The post-credits tag for X-Men: Days of Future Past barely qualifies as a spoiler—it's more just a tasty morsel for comic book fans, setting up the next movie's villain and probably leaving more casual viewers baffled. Our glimpse of Apocalypse, who had been announced as the centerpiece of the next film by director Bryan Singer before Days of Future Past was even released, doesn't make him look too scary. He's a pale kid, building the Egyptian pyramids with his brain. What's so terrible about that? We love the pyramids!
But if Apocalypse is anything like his comic book iterations, X-Men: Apocalypse is going to be the first X-Men film to pitch its heroes against a classic comic-book villain. The kind who's eeeeevil and indestructible and can only be taken down in an epic slugfest that will eat up the last act of your movie. While the seven X-Men films released so far have featured some very bad men, there's never quite been the kind of super-powered "bad guy" that's more commonplace in, say, the world of Spider-Man or Superman.
In the first X-Men, the villain is Magneto (Ian McKellen), a mutant ideologue and former ally of Professor X (Patrick Stewart), and his plan involves using a crazy machine to make all humans mutants (he doesn't know it mostly just turns humans into goo). He's accompanied by a batch of goons (Mystique, Sabretooth and Toad) but his motivations, rooted in his experience as a Holocaust survivor, are complex. Magneto is involved in every sequel and does lots of bad things, but his lasting relationship with Xavier is always there to remind us that he represents more of a philosophical extreme than anything.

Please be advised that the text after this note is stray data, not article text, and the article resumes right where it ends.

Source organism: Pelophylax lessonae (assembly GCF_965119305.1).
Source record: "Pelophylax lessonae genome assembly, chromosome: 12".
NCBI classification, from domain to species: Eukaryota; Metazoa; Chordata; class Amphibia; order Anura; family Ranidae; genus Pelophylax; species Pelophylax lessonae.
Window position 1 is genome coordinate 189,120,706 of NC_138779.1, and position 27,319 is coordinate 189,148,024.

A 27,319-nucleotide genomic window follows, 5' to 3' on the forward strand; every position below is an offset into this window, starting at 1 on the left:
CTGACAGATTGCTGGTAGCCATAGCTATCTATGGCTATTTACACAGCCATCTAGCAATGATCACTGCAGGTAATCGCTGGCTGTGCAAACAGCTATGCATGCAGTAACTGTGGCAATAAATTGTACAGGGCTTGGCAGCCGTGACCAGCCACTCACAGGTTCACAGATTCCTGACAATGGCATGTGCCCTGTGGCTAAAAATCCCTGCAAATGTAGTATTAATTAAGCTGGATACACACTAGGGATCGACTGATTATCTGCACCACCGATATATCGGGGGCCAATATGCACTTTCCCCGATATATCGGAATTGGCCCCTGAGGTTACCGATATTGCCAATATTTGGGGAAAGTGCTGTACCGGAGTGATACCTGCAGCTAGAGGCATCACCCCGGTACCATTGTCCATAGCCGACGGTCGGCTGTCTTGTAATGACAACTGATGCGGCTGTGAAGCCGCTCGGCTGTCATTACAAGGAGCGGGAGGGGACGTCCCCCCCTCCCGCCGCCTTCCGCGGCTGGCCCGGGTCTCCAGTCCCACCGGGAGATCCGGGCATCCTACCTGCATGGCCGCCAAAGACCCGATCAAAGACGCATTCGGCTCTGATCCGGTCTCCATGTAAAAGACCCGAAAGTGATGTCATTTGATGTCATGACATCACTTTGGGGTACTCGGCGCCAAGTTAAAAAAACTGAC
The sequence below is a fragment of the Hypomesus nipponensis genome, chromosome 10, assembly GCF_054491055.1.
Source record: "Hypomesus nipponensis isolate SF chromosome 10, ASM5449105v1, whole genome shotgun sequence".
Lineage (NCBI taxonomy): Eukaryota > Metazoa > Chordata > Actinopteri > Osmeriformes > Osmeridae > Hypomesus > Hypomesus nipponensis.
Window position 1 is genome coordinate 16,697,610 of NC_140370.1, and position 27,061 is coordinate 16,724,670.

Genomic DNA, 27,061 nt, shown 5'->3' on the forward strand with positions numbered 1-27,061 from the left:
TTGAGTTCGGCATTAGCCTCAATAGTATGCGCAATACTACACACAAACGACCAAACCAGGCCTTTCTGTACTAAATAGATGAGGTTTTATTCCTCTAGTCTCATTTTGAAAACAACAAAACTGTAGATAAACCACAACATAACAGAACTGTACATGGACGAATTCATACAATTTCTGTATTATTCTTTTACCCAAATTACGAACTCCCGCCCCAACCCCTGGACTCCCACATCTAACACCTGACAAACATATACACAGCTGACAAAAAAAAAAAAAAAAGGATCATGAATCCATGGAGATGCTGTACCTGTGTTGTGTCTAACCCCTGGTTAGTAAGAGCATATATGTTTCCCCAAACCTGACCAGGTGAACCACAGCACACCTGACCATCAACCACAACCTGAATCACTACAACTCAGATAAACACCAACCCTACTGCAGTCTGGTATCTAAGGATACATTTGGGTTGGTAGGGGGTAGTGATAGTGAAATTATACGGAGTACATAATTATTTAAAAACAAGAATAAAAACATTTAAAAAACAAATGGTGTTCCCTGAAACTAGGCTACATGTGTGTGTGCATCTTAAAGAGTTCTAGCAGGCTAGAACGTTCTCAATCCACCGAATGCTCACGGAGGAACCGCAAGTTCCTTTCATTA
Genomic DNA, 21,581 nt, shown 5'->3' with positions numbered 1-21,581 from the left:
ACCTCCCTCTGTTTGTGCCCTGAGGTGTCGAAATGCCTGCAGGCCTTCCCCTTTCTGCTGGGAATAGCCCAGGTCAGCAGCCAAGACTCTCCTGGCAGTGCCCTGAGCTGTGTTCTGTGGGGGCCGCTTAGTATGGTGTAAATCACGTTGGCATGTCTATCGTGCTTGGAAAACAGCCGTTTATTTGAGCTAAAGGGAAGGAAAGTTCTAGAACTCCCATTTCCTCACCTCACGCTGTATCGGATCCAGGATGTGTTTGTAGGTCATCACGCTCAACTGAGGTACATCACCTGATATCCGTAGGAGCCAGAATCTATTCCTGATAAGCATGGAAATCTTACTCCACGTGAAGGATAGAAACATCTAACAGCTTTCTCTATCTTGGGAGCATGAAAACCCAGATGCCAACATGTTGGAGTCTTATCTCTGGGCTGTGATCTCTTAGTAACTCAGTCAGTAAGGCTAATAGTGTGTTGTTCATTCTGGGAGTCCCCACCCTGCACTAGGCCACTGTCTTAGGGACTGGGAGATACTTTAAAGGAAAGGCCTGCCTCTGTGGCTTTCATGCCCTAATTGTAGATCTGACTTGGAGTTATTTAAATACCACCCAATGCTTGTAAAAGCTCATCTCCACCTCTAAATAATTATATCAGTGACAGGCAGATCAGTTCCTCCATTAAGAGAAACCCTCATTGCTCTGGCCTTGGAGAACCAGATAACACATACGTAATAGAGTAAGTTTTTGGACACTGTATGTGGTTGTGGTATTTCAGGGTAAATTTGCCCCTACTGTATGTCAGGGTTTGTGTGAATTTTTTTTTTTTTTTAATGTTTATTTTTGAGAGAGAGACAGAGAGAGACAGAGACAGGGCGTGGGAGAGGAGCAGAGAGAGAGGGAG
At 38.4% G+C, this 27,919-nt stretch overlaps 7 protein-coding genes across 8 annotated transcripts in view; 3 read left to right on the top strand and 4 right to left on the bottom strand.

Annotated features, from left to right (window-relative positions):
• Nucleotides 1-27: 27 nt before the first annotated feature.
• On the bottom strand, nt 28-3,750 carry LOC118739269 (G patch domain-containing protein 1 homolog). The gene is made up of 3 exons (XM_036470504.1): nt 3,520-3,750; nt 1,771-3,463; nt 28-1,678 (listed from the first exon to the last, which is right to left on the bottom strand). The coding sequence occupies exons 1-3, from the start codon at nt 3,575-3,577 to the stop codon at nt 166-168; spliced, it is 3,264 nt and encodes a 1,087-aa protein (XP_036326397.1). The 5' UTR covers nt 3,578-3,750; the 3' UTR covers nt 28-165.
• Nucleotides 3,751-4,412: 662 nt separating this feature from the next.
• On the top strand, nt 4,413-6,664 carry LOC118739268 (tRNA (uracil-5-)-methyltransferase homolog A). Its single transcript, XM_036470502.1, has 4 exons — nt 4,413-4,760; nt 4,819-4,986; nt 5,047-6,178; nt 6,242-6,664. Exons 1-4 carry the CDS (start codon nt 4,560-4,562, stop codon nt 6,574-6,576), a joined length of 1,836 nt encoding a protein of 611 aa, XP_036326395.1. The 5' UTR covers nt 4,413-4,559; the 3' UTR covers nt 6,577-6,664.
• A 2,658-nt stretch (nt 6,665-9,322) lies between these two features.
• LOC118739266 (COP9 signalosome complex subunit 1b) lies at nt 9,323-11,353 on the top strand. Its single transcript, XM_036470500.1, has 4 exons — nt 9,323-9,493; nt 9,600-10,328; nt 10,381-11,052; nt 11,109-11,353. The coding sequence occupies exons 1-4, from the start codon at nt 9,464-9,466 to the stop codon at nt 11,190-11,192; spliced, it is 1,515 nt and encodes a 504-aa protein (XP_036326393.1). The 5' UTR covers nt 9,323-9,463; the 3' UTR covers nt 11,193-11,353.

X2 and X-Men Origins: Wolverine include William Stryker, who experiments on mutants like Wolverine to give him metal bones, and X-Men: The Last Stand included the threat of Phoenix (Famke Janssen), an overpowered Jean Grey corrupted by darkness. X-Men: First Class saw Kevin Bacon hamming it up as Sebastian Shaw, but he was once again more of a distraction in the battle of wills between Magneto and Xavier. Days of Future Past had the best kind of sub-villain in the Sentinels — robotic, unambiguously scary mutant-hunter, that exist entirely without personality. But even Peter Dinklage's Bolivar Trask was not the cackling mustache-twirler he could have been, presenting his vendetta against mutants as one he thought could unite humankind as a planet.